Being a part of the second wave of super acrobatic junior heavyweights, Dragon Kid still enters matches with a certain mystique about him that makes it hard to look away. His move set and look truly connect deeply with me in a way similar to watching Rey Mysterio, Psicosis, Great Sasuke and Ultimo Dragon as a kid. It certainly helps that Dragon Kid is the inventor of the Dragonrana, a must-have No Mercy move, but more so it is in the way that he works. DK is able to work that older Dragon Gate/Toryumon style, bouncing around his opponents, springing off the ropes, and flipping in a way that seems unreal for a 40-year. Dragon Kid isn’t a master striker in the way that many of my favorite Dragon Gate workers are, but he can hold his own in an elbow exchange – he manages to make his matches work by retaining a spirit of someone trying to continually prove himself – even after 19 years of experience. Though overused, Dragon Kid’s snap crucifix pin attempts are the best in wrestling and his ranas retain the snap of early Mysterio. In 2016, it’s hard to go into a Dragon Kid match against anyone that is established and expect a victory, but you are guaranteed to have a match with pin attempts you will bite on and believe in. DK has had a handful of excellent singles matches in the past few years, but his recent mentor role with Eita is perhaps his strongest recent work and helped propel a truly gifted young talent into stardom. -Andy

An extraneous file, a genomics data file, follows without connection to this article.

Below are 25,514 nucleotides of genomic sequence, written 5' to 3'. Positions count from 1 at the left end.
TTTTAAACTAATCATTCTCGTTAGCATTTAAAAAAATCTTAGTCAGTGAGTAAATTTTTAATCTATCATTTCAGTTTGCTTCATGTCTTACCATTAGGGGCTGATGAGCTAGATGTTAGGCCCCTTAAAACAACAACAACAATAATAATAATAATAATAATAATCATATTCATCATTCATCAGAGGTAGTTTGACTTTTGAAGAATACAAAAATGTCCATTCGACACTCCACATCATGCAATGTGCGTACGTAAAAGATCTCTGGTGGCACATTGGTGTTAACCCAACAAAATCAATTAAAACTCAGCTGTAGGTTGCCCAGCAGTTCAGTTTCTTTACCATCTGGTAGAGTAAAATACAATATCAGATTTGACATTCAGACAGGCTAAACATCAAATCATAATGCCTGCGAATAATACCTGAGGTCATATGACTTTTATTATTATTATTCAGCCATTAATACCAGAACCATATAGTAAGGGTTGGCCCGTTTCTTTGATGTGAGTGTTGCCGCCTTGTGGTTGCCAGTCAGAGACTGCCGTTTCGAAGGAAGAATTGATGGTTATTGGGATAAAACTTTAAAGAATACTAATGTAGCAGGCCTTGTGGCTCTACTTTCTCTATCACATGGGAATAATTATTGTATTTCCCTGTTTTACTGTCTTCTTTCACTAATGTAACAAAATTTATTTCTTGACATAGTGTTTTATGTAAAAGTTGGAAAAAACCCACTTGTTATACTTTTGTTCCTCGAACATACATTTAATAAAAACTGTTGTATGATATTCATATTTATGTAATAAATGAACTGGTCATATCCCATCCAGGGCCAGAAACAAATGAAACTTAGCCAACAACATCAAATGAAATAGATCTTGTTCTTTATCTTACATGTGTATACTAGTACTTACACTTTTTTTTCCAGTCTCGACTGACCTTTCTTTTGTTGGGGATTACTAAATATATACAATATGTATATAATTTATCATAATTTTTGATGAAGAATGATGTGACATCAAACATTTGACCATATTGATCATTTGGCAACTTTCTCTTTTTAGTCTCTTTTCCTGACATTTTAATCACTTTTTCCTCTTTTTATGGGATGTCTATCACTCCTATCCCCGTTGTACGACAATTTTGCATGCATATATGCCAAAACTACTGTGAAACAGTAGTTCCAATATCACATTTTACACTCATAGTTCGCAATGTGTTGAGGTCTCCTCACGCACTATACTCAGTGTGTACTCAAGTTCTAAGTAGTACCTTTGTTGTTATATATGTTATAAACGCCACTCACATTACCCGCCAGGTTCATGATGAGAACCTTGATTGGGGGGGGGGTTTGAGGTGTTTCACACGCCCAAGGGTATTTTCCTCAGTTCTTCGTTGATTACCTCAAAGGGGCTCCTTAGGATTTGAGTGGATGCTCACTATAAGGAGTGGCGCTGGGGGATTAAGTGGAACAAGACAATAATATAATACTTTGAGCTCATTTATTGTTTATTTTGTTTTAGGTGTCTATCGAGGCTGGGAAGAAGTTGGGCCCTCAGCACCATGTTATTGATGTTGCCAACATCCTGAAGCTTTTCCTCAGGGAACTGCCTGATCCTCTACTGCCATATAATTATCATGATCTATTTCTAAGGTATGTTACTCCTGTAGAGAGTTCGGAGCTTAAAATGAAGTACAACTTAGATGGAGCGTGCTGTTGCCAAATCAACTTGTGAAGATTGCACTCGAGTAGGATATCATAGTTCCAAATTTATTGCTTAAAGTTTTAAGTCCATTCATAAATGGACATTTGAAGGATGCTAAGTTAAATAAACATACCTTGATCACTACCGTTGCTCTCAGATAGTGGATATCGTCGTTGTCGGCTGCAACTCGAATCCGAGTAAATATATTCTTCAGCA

Recommended Viewing:

  • Akira Tozawa vs. Dragon Kid (Dragon Gate, 5/5/15)
  • Eita & Dragon Kid vs. T-Hawk & Big R. Shimizu (Dragon Gate, 5/5/16)
  • Dragon Kid vs. Masaaki Mochizuki (Dragon Gate, 5/28/16)

16. Tomoaki Honma